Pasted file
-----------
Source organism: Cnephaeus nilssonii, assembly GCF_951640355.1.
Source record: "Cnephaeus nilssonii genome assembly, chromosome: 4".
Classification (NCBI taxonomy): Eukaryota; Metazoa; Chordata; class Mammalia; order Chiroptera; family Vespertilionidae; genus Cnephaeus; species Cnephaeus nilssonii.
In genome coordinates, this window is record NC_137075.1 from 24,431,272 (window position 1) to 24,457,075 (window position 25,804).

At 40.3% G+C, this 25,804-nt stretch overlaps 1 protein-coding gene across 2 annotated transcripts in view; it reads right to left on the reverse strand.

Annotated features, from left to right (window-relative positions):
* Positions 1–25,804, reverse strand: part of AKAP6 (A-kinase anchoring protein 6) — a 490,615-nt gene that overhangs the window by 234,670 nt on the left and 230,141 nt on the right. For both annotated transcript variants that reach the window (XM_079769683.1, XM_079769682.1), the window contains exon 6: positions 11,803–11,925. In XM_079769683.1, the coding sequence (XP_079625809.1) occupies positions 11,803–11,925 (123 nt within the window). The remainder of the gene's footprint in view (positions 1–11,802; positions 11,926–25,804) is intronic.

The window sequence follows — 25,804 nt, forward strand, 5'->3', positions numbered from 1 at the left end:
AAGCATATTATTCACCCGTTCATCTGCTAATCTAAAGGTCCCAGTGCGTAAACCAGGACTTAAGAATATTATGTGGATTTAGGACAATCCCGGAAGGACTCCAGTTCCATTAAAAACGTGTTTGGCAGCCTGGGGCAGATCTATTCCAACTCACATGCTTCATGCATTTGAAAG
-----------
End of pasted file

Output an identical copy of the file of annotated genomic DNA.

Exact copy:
Source organism: Cnephaeus nilssonii, assembly GCF_951640355.1.
Source record: "Cnephaeus nilssonii genome assembly, chromosome: 4".
Classification (NCBI taxonomy): Eukaryota; Metazoa; Chordata; class Mammalia; order Chiroptera; family Vespertilionidae; genus Cnephaeus; species Cnephaeus nilssonii.
In genome coordinates, this window is record NC_137075.1 from 24,431,272 (window position 1) to 24,457,075 (window position 25,804).

At 40.3% G+C, this 25,804-nt stretch overlaps 1 protein-coding gene across 2 annotated transcripts in view; it reads right to left on the reverse strand.

Annotated features, from left to right (window-relative positions):
* Positions 1–25,804, reverse strand: part of AKAP6 (A-kinase anchoring protein 6) — a 490,615-nt gene that overhangs the window by 234,670 nt on the left and 230,141 nt on the right. For both annotated transcript variants that reach the window (XM_079769683.1, XM_079769682.1), the window contains exon 6: positions 11,803–11,925. In XM_079769683.1, the coding sequence (XP_079625809.1) occupies positions 11,803–11,925 (123 nt within the window). The remainder of the gene's footprint in view (positions 1–11,802; positions 11,926–25,804) is intronic.

The window sequence follows — 25,804 nt, forward strand, 5'->3', positions numbered from 1 at the left end:
AAGCATATTATTCACCCGTTCATCTGCTAATCTAAAGGTCCCAGTGCGTAAACCAGGACTTAAGAATATTATGTGGATTTAGGACAATCCCGGAAGGACTCCAGTTCCATTAAAAACGTGTTTGGCAGCCTGGGGCAGATCTATTCCAACTCACATGCTTCATGCATTTGAAAG